(A) The rate of CD8E-mediated infected cell clearance (δE(I2,E)=δEE/(KδE+I2)) plotted as a function of infected cells (I2) and effector CD8+ T cells (E; CD8E). The colored markers (denoted a–g) indicate the infected cell clearance rate that corresponds to different time points during the infection for the best-fit solution. (B) Values of δE(I2,E) for the indicated time points associated with the markers a–g. (C) Corresponding locations of the various δE(I2,E) values (markers a–g) on the best-fit solution of the CD8+ T cell model for virus (V), infected cells (I2), and CD8E (E). (D) Solutions of the CD8+ T cell model (Equation (1)-(6)) for virus (V) and total CD8+ T cells (E^) using the best-fit parameters (black line) and when varying the CD8E expansion rate (η; magenta lines) to illustrate how different total CD8+ T cell magnitudes alter infection duration. The magenta lines are solutions from when the percent E^max relative to E^max from the best-fit solution was 42% (solid line), 39.2% (dash-dotted line), 39.1% (dashed line), or 37% (dotted line). (E) The time at which infected cells reach the half-saturation constant (I2=KδE; gray circles) and the infection duration (time where log10V=0; black diamonds) are shown for the various CD8+ T cell magnitudes. The gray line between these points is the time required to eliminate KδE infected cells and achieve complete resolution of the infection (log10V=0). (F) Fit of the CD8+ T cell model (Equation (1)-(6)) to viral loads and CD8+ T cells (magenta diamonds) following depletion at −2, 0, 3, and 7 d pi (magenta arrows). The best model (Supplementary file 2) resulted in fewer target cells (T0), a lower CD8E influx (ξ), and a higher CD8E expansion rate (η). All other parameters were fixed to the best-fit value in Table 1. The solid lines are E^=E+EM+E^0 and the dashed lines are E for the cases where CD8+ T cells were depleted (magenta) and where they were not depleted (black). (G) Comparison of the log10 ratio of virus to CD69+CD8+ T cells with and without CD8+ T cell depletion (magenta and black, respectively). All data are shown as mean ± standard deviation.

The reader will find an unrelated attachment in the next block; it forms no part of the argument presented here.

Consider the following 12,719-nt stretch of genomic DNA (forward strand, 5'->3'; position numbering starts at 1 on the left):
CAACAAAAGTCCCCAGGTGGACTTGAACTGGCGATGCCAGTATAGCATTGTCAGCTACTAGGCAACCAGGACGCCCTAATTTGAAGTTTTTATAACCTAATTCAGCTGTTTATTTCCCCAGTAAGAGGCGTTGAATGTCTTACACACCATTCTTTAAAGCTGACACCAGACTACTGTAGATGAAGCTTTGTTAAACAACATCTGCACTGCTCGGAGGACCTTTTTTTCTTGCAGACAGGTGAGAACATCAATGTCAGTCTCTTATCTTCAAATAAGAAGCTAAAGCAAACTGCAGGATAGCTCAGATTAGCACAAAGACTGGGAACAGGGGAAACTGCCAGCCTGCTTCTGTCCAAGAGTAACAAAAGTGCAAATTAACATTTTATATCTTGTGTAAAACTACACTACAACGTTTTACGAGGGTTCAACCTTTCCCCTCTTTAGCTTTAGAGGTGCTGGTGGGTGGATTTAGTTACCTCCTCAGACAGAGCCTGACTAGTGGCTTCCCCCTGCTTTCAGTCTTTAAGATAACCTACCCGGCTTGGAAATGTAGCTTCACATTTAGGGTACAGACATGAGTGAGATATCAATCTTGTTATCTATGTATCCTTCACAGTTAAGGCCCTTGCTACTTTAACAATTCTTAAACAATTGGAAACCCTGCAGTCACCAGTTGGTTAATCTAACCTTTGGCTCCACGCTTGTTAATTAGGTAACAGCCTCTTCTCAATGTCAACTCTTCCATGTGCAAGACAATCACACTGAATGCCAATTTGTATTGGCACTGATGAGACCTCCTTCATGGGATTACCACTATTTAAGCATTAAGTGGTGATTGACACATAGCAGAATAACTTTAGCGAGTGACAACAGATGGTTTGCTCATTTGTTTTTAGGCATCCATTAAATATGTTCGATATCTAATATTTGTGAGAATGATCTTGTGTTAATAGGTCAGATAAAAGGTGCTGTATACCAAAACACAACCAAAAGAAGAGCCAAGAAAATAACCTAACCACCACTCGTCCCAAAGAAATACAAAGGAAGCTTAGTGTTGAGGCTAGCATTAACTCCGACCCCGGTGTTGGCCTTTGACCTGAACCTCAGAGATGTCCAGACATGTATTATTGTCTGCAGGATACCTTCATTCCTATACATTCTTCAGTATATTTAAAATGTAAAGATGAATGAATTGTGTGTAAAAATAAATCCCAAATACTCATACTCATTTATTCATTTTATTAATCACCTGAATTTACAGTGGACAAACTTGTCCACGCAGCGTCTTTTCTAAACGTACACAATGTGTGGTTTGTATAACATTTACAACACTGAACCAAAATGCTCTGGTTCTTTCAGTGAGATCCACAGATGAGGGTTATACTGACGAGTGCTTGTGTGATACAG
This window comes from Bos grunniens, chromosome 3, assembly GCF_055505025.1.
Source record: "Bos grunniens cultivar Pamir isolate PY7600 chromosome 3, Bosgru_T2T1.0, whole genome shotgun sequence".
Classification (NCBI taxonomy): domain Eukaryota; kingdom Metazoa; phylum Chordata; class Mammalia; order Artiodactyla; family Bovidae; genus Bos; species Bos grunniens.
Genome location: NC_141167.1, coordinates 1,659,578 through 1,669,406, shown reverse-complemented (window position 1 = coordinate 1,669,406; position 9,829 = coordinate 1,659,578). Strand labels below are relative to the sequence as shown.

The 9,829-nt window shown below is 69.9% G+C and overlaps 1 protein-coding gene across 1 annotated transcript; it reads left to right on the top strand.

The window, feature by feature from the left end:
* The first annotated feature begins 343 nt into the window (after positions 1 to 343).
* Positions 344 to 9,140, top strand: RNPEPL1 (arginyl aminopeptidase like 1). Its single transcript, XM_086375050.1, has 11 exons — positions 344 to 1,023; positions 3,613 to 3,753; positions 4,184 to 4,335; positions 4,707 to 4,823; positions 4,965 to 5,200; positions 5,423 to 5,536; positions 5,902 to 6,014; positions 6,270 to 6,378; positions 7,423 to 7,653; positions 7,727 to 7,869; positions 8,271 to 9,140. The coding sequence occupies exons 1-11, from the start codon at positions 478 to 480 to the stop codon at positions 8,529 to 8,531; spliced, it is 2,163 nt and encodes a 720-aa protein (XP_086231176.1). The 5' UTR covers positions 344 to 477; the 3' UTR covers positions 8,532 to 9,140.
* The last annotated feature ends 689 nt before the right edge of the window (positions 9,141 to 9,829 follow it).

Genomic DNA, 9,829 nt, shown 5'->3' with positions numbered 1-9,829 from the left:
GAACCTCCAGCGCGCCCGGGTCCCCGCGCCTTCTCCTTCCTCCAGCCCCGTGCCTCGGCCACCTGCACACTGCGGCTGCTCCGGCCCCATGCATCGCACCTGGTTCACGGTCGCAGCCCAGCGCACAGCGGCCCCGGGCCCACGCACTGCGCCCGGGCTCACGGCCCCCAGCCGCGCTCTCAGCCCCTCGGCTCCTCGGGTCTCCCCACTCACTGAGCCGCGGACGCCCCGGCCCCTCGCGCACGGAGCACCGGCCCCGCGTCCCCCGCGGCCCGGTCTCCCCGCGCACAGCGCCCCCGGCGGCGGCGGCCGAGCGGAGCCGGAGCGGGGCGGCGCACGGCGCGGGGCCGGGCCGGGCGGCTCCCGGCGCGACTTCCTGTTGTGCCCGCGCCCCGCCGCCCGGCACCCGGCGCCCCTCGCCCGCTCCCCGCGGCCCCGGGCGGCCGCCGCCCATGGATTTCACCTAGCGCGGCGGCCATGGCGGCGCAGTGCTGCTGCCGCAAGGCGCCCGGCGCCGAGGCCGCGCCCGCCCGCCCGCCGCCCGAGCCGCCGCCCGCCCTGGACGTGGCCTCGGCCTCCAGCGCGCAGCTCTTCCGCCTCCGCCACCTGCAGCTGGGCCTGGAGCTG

To explore how recovery time is altered by varying CD8E levels, we examined the resulting dynamics from increasing or decreasing the rate of CD8E expansion (η). When η was increased by 50%, the CD8E population increased by a substantial 670% (Appendix 3—figure 1). However, this was insufficient to significantly shorten the infection (8.4 d versus 7.8 d). The infection duration could be reduced if CD8E expansion began earlier (i.e., smaller τE; Appendix 3—figure 2). Although recovery is not significantly expedited by a larger CD8E population, our model predicted that the infection would be dramatically prolonged if these cells are sufficiently depleted (Figure 3D–E and Figure 1). This in silico analysis revealed a bifurcation in recovery time, such that the infection is either resolved within ∼15 d pi or may last up to ∼45 d if CD8E are below a critical magnitude required to resolve the infection (Figure 3D–E). The critical number of total CD8+ T cells needed for successful viral clearance was E^maxcrit=7.4×105 CD8, which was 39.2% of the maximum number of CD8+ T cells obtained from the best-fit solution (i.e., E^max=1.9×106 CD8). This corresponds to 17% of CD8E (i.e., Emaxcrit=2.3×105 CD8E; Figure 3D–E). The model analysis indicated that decreasing the total number of CD8+ T cells by as little as 0.1% from this critical level (i.e., 39.2% to 39.1%) lengthened the infection from 15 d pi to 25 d pi (Figure 3D).

Dynamical changes during CD8+ T cell depletion